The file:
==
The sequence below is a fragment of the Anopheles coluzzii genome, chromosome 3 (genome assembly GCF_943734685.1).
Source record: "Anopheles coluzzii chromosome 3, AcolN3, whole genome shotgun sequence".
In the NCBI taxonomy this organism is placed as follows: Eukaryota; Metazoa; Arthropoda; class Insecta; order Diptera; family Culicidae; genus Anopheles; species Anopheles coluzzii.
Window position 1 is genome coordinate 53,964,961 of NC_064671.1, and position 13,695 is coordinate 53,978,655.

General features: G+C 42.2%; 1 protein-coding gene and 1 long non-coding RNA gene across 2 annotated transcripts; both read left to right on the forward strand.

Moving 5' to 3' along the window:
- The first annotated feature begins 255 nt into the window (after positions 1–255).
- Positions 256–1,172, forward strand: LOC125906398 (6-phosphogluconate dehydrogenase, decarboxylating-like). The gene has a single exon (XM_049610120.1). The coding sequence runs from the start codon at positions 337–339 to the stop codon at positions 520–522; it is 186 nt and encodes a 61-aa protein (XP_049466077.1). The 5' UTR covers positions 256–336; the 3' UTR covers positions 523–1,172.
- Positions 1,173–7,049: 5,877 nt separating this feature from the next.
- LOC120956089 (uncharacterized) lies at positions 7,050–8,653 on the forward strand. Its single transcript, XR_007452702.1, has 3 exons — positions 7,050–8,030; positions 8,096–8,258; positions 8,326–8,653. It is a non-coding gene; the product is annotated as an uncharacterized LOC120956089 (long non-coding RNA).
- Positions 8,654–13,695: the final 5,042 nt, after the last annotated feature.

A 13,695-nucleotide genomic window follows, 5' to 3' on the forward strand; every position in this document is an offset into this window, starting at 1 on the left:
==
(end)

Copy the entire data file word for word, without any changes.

The sequence below is a fragment of the Anopheles coluzzii genome, chromosome 3 (genome assembly GCF_943734685.1).
Source record: "Anopheles coluzzii chromosome 3, AcolN3, whole genome shotgun sequence".
In the NCBI taxonomy this organism is placed as follows: Eukaryota; Metazoa; Arthropoda; class Insecta; order Diptera; family Culicidae; genus Anopheles; species Anopheles coluzzii.
Window position 1 is genome coordinate 53,964,961 of NC_064671.1, and position 13,695 is coordinate 53,978,655.

General features: G+C 42.2%; 1 protein-coding gene and 1 long non-coding RNA gene across 2 annotated transcripts; both read left to right on the forward strand.

Moving 5' to 3' along the window:
- The first annotated feature begins 255 nt into the window (after positions 1–255).
- Positions 256–1,172, forward strand: LOC125906398 (6-phosphogluconate dehydrogenase, decarboxylating-like). The gene has a single exon (XM_049610120.1). The coding sequence runs from the start codon at positions 337–339 to the stop codon at positions 520–522; it is 186 nt and encodes a 61-aa protein (XP_049466077.1). The 5' UTR covers positions 256–336; the 3' UTR covers positions 523–1,172.
- Positions 1,173–7,049: 5,877 nt separating this feature from the next.
- LOC120956089 (uncharacterized) lies at positions 7,050–8,653 on the forward strand. Its single transcript, XR_007452702.1, has 3 exons — positions 7,050–8,030; positions 8,096–8,258; positions 8,326–8,653. It is a non-coding gene; the product is annotated as an uncharacterized LOC120956089 (long non-coding RNA).
- Positions 8,654–13,695: the final 5,042 nt, after the last annotated feature.

A 13,695-nucleotide genomic window follows, 5' to 3' on the forward strand; every position in this document is an offset into this window, starting at 1 on the left: